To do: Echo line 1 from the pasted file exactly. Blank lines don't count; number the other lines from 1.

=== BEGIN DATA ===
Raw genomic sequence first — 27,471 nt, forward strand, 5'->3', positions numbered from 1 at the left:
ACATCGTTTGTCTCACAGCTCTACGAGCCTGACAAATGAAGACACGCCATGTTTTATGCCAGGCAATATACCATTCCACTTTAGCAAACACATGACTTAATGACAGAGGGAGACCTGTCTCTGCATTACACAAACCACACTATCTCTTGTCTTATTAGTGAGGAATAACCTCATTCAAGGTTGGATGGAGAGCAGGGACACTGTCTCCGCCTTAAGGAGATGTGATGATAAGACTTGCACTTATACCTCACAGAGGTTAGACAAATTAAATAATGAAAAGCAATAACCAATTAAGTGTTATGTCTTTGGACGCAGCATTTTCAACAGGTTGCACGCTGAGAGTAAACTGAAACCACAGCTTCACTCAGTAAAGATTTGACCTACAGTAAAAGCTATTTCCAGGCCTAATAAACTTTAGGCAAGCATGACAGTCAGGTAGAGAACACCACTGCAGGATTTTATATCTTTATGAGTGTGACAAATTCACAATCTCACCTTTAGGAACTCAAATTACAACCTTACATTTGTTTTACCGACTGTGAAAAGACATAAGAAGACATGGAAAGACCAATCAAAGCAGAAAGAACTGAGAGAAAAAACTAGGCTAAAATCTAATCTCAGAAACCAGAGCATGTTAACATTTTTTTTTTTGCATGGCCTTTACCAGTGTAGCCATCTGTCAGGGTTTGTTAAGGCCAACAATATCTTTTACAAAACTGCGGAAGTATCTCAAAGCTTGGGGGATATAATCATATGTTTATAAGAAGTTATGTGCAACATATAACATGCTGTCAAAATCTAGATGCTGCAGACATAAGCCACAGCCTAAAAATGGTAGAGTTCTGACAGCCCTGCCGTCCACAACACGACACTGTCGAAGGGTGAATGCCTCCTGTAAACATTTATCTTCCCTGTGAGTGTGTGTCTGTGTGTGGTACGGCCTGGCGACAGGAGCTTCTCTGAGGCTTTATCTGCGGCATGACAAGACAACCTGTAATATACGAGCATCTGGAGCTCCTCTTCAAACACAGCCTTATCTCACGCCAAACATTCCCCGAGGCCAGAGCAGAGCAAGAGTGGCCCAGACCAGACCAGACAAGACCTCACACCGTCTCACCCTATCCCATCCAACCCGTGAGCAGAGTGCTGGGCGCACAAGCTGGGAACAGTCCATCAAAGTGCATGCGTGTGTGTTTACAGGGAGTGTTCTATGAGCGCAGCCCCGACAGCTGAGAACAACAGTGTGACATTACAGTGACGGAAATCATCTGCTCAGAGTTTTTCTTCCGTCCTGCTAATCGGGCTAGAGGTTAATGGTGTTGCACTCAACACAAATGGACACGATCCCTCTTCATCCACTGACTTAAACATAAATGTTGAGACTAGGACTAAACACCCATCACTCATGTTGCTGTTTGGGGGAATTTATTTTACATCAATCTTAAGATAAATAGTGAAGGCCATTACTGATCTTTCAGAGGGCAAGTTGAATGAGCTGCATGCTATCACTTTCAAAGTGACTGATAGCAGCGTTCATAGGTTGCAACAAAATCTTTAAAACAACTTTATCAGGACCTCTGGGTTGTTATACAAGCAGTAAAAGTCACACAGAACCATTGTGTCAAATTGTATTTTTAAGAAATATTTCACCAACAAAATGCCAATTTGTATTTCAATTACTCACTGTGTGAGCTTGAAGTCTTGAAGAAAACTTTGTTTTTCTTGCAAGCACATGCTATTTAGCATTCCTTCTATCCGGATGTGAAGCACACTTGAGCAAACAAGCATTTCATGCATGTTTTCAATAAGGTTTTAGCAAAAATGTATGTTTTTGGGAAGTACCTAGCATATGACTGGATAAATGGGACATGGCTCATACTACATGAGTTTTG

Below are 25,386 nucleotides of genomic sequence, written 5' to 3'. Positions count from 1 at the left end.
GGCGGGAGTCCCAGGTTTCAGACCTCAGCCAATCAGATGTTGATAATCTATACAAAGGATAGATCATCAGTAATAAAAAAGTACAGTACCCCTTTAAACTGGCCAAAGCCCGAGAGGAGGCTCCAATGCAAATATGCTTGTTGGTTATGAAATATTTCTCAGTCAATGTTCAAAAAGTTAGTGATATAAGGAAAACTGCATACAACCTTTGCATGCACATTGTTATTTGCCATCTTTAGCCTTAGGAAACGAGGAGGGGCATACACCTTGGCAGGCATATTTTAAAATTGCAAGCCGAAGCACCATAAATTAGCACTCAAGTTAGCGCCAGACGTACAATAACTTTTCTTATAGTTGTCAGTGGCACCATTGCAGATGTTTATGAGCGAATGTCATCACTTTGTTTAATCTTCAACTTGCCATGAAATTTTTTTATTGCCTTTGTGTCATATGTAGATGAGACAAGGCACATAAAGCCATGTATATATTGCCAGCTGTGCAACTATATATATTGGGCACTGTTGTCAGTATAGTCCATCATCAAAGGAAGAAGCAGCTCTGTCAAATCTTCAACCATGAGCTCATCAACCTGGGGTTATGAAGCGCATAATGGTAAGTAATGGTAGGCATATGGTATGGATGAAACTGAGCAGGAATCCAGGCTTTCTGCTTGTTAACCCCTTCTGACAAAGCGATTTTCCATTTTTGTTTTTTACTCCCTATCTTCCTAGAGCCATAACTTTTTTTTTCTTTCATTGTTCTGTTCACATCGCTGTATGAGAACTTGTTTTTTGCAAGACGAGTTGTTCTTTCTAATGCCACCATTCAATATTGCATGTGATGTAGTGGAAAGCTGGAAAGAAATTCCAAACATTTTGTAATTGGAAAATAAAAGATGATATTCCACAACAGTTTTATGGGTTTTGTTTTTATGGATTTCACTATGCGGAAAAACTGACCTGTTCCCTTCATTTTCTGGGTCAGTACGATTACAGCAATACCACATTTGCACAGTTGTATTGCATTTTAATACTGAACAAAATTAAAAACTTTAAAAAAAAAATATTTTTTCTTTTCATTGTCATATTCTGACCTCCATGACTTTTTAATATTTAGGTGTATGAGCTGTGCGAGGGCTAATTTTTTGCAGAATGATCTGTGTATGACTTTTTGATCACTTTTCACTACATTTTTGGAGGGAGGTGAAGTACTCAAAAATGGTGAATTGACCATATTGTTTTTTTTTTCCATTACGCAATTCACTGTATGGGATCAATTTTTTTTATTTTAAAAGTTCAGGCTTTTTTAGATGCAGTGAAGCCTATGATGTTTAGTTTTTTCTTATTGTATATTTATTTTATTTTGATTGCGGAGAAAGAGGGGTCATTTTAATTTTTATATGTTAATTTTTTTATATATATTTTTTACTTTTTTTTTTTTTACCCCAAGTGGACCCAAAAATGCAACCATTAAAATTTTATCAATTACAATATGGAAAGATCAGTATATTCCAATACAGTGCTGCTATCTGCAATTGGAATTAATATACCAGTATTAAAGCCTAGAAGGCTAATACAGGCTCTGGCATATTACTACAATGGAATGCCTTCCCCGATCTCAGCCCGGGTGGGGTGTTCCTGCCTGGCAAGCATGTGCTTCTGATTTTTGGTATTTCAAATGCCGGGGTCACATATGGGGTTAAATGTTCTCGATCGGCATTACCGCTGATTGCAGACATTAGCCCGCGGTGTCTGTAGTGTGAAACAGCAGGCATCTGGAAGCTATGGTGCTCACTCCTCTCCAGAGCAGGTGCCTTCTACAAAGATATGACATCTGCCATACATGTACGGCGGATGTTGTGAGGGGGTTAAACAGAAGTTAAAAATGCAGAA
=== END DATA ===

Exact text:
Raw genomic sequence first — 27,471 nt, forward strand, 5'->3', positions numbered from 1 at the left: